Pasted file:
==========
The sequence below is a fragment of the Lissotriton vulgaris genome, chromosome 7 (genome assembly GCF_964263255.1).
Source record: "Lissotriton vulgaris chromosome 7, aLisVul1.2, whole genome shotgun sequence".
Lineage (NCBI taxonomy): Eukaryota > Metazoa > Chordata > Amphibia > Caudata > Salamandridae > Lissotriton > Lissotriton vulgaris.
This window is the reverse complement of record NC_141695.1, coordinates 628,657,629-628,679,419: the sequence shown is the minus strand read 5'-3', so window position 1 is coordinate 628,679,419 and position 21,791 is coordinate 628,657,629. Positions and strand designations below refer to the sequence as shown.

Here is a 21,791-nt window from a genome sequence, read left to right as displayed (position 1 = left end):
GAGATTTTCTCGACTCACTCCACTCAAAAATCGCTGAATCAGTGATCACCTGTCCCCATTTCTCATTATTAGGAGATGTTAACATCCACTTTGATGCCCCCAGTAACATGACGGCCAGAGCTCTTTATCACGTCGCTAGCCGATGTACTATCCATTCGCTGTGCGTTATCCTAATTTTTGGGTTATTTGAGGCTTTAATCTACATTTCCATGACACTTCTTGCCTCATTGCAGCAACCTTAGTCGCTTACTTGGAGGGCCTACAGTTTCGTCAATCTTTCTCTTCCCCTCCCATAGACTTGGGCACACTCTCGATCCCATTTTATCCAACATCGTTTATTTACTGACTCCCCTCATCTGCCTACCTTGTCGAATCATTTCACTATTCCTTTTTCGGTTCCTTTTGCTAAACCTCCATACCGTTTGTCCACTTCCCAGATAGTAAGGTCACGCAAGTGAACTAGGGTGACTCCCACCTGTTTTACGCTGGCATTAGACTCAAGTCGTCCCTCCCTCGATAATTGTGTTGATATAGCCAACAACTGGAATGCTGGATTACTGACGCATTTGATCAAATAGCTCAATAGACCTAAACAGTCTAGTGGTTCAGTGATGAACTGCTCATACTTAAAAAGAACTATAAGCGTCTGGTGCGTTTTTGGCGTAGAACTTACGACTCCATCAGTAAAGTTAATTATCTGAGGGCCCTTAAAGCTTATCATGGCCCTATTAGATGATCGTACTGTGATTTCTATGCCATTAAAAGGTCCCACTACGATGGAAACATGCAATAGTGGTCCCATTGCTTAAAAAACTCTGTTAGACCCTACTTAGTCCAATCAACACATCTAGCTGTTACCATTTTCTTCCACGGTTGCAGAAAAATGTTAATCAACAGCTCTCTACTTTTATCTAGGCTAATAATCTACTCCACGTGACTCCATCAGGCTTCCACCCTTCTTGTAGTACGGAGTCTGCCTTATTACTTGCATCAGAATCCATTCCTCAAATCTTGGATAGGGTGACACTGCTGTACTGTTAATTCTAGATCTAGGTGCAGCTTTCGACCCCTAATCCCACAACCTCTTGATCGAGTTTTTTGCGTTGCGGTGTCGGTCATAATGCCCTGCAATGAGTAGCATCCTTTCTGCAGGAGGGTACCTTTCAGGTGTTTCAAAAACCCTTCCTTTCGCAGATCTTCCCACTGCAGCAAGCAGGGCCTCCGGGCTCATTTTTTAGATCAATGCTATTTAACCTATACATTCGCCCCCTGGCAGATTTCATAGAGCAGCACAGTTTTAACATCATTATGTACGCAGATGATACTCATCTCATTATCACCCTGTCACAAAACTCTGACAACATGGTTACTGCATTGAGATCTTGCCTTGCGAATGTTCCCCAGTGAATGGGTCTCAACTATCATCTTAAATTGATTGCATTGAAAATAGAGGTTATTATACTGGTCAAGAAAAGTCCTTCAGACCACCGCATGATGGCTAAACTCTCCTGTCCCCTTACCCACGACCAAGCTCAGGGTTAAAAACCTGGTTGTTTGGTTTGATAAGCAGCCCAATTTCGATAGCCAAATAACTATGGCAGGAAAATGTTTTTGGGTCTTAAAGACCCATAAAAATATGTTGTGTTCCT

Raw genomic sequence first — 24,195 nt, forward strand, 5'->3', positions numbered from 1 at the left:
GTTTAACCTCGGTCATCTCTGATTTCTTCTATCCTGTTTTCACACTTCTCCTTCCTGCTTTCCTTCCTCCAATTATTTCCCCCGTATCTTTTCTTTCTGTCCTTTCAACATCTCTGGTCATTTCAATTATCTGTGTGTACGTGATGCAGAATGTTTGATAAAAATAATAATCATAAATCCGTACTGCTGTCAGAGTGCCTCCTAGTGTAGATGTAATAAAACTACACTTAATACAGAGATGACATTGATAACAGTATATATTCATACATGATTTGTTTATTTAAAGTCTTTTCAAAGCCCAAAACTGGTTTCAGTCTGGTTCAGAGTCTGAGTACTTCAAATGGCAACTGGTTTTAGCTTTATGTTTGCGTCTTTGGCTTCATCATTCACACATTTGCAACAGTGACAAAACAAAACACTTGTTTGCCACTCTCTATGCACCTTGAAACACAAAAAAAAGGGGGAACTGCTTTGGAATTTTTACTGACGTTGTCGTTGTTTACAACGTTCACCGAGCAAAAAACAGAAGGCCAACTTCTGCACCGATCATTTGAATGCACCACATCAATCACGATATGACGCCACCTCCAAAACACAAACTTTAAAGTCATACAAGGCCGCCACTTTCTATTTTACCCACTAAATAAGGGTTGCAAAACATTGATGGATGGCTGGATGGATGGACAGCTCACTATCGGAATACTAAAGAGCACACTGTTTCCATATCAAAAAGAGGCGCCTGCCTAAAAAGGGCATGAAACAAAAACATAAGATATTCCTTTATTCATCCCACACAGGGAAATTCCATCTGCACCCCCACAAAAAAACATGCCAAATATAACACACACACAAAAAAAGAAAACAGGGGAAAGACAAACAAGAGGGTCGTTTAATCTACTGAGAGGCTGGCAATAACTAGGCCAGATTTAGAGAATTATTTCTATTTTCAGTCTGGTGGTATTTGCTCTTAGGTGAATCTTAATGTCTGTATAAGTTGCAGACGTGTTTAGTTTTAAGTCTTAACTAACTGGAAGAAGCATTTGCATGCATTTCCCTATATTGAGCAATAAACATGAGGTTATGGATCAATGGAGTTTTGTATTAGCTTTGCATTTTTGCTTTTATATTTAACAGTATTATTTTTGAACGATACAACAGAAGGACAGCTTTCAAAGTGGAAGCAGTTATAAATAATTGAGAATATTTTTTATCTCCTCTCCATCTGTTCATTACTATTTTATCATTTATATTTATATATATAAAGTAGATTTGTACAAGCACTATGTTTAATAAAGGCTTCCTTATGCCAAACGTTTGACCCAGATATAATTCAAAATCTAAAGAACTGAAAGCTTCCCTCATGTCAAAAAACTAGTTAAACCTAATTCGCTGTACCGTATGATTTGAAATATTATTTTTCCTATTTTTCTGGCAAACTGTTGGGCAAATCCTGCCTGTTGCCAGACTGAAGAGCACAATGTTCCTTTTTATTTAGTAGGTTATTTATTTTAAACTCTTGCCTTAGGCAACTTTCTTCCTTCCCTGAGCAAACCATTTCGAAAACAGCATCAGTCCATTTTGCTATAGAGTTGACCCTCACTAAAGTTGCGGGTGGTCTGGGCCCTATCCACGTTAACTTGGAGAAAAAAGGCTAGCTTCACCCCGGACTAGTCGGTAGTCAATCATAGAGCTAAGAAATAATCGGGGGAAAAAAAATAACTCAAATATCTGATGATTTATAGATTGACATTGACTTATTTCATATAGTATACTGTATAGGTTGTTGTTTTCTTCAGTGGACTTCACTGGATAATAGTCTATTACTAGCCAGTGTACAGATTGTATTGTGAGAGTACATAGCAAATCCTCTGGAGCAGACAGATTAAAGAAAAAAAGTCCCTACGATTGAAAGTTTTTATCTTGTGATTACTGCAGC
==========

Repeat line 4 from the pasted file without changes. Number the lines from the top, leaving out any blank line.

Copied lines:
This window is the reverse complement of record NC_141695.1, coordinates 628,657,629-628,679,419: the sequence shown is the minus strand read 5'-3', so window position 1 is coordinate 628,679,419 and position 21,791 is coordinate 628,657,629. Positions and strand designations below refer to the sequence as shown.